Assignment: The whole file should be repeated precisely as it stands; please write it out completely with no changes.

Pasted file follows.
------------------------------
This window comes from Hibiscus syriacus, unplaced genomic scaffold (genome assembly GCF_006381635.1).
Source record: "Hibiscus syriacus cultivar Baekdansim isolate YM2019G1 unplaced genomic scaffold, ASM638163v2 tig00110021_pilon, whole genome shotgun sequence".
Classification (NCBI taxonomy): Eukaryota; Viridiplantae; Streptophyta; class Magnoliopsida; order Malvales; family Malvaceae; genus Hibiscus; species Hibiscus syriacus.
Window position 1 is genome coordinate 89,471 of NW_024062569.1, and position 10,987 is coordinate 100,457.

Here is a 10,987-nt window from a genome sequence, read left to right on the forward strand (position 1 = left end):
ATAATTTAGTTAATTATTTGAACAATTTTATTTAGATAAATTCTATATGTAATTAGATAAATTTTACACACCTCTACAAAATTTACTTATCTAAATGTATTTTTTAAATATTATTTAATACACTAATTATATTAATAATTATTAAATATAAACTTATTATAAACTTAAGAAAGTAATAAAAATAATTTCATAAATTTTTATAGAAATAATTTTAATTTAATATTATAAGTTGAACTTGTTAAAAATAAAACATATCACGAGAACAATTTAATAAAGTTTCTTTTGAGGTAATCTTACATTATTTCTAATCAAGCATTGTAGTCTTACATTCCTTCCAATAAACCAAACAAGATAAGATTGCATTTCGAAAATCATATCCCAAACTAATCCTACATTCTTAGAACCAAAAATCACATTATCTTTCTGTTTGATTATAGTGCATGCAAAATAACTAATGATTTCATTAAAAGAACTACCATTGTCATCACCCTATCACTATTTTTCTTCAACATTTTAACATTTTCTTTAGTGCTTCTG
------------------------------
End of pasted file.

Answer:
This window comes from Hibiscus syriacus, unplaced genomic scaffold (genome assembly GCF_006381635.1).
Source record: "Hibiscus syriacus cultivar Baekdansim isolate YM2019G1 unplaced genomic scaffold, ASM638163v2 tig00110021_pilon, whole genome shotgun sequence".
Classification (NCBI taxonomy): Eukaryota; Viridiplantae; Streptophyta; class Magnoliopsida; order Malvales; family Malvaceae; genus Hibiscus; species Hibiscus syriacus.
Window position 1 is genome coordinate 89,471 of NW_024062569.1, and position 10,987 is coordinate 100,457.

Here is a 10,987-nt window from a genome sequence, read left to right on the forward strand (position 1 = left end):
ATAATTTAGTTAATTATTTGAACAATTTTATTTAGATAAATTCTATATGTAATTAGATAAATTTTACACACCTCTACAAAATTTACTTATCTAAATGTATTTTTTAAATATTATTTAATACACTAATTATATTAATAATTATTAAATATAAACTTATTATAAACTTAAGAAAGTAATAAAAATAATTTCATAAATTTTTATAGAAATAATTTTAATTTAATATTATAAGTTGAACTTGTTAAAAATAAAACATATCACGAGAACAATTTAATAAAGTTTCTTTTGAGGTAATCTTACATTATTTCTAATCAAGCATTGTAGTCTTACATTCCTTCCAATAAACCAAACAAGATAAGATTGCATTTCGAAAATCATATCCCAAACTAATCCTACATTCTTAGAACCAAAAATCACATTATCTTTCTGTTTGATTATAGTGCATGCAAAATAACTAATGATTTCATTAAAAGAACTACCATTGTCATCACCCTATCACTATTTTTCTTCAACATTTTAACATTTTCTTTAGTGCTTCTG